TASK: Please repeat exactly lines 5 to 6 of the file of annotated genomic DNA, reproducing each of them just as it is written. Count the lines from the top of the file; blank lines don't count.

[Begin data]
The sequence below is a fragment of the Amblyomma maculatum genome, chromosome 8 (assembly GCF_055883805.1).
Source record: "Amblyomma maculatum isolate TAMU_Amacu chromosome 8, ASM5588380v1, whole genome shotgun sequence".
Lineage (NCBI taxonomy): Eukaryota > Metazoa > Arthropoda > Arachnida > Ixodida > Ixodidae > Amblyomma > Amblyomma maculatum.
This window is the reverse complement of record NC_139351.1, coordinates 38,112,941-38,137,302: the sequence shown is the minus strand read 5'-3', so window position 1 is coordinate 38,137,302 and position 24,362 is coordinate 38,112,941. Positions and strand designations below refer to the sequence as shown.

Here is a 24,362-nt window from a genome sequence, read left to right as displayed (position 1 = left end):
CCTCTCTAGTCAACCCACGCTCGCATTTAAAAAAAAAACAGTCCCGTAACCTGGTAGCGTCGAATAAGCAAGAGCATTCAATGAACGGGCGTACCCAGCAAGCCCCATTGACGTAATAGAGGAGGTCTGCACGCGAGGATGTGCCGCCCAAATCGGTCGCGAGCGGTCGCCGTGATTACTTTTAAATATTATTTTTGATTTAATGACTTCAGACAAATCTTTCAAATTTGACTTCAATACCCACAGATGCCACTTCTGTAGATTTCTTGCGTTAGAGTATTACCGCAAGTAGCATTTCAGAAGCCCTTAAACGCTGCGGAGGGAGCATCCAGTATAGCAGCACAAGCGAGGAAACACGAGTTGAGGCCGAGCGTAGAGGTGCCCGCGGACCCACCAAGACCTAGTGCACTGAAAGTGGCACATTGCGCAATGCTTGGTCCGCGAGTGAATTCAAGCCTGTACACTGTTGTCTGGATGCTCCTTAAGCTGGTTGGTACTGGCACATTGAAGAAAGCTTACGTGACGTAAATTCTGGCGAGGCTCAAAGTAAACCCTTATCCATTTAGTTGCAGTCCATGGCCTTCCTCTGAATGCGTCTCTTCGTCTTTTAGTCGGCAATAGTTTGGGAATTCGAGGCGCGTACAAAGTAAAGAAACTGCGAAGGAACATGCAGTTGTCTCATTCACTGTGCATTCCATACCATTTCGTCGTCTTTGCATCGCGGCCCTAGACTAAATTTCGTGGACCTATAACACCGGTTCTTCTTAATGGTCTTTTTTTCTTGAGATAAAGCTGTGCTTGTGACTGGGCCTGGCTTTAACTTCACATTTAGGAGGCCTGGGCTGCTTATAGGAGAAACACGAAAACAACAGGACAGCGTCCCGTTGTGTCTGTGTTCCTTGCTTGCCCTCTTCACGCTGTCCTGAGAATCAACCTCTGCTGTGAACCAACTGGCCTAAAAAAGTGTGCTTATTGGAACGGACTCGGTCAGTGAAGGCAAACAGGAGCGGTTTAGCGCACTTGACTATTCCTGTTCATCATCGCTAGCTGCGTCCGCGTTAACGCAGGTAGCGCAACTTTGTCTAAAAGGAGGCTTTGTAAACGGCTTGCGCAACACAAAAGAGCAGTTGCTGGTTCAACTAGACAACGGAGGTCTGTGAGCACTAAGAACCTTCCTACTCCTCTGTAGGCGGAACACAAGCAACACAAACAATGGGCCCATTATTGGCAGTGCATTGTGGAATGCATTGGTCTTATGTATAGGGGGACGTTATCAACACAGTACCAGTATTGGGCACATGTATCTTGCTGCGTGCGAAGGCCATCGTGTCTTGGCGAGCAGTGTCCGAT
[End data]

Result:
Here is a 24,362-nt window from a genome sequence, read left to right as displayed (position 1 = left end):
CCTCTCTAGTCAACCCACGCTCGCATTTAAAAAAAAAACAGTCCCGTAACCTGGTAGCGTCGAATAAGCAAGAGCATTCAATGAACGGGCGTACCCAGCAAGCCCCATTGACGTAATAGAGGAGGTCTGCACGCGAGGATGTGCCGCCCAAATCGGTCGCGAGCGGTCGCCGTGATTACTTTTAAATATTATTTTTGATTTAATGACTTCAGACAAATCTTTCAAATTTGACTTCAATACCCACAGATGCCACTTCTGTAGATTTCTTGCGTTAGAGTATTACCGCAAGTAGCATTTCAGAAGCCCTTAAACGCTGCGGAGGGAGCATCCAGTATAGCAGCACAAGCGAGGAAACACGAGTTGAGGCCGAGCGTAGAGGTGCCCGCGGACCCACCAAGACCTAGTGCACTGAAAGTGGCACATTGCGCAATGCTTGGTCCGCGAGTGAATTCAAGCCTGTACACTGTTGTCTGGATGCTCCTTAAGCTGGTTGGTACTGGCACATTGAAGAAAGCTTACGTGACGTAAATTCTGGCGAGGCTCAAAGTAAACCCTTATCCATTTAGTTGCAGTCCATGGCCTTCCTCTGAATGCGTCTCTTCGTCTTTTAGTCGGCAATAGTTTGGGAATTCGAGGCGCGTACAAAGTAAAGAAACTGCGAAGGAACATGCAGTTGTCTCATTCACTGTGCATTCCATACCATTTCGTCGTCTTTGCATCGCGGCCCTAGACTAAATTTCGTGGACCTATAACACCGGTTCTTCTTAATGGTCTTTTTTTCTTGAGATAAAGCTGTGCTTGTGACTGGGCCTGGCTTTAACTTCACATTTAGGAGGCCTGGGCTGCTTATAGGAGAAACACGAAAACAACAGGACAGCGTCCCGTTGTGTCTGTGTTCCTTGCTTGCCCTCTTCACGCTGTCCTGAGAATCAACCTCTGCTGTGAACCAACTGGCCTAAAAAAGTGTGCTTATTGGAACGGACTCGGTCAGTGAAGGCAAACAGGAGCGGTTTAGCGCACTTGACTATTCCTGTTCATCATCGCTAGCTGCGTCCGCGTTAACGCAGGTAGCGCAACTTTGTCTAAAAGGAGGCTTTGTAAACGGCTTGCGCAACACAAAAGAGCAGTTGCTGGTTCAACTAGACAACGGAGGTCTGTGAGCACTAAGAACCTTCCTACTCCTCTGTAGGCGGAACACAAGCAACACAAACAATGGGCCCATTATTGGCAGTGCATTGTGGAATGCATTGGTCTTATGTATAGGGGGACGTTATCAACACAGTACCAGTATTGGGCACATGTATCTTGCTGCGTGCGAAGGCCATCGTGTCTTGGCGAGCAGTGTCCGAT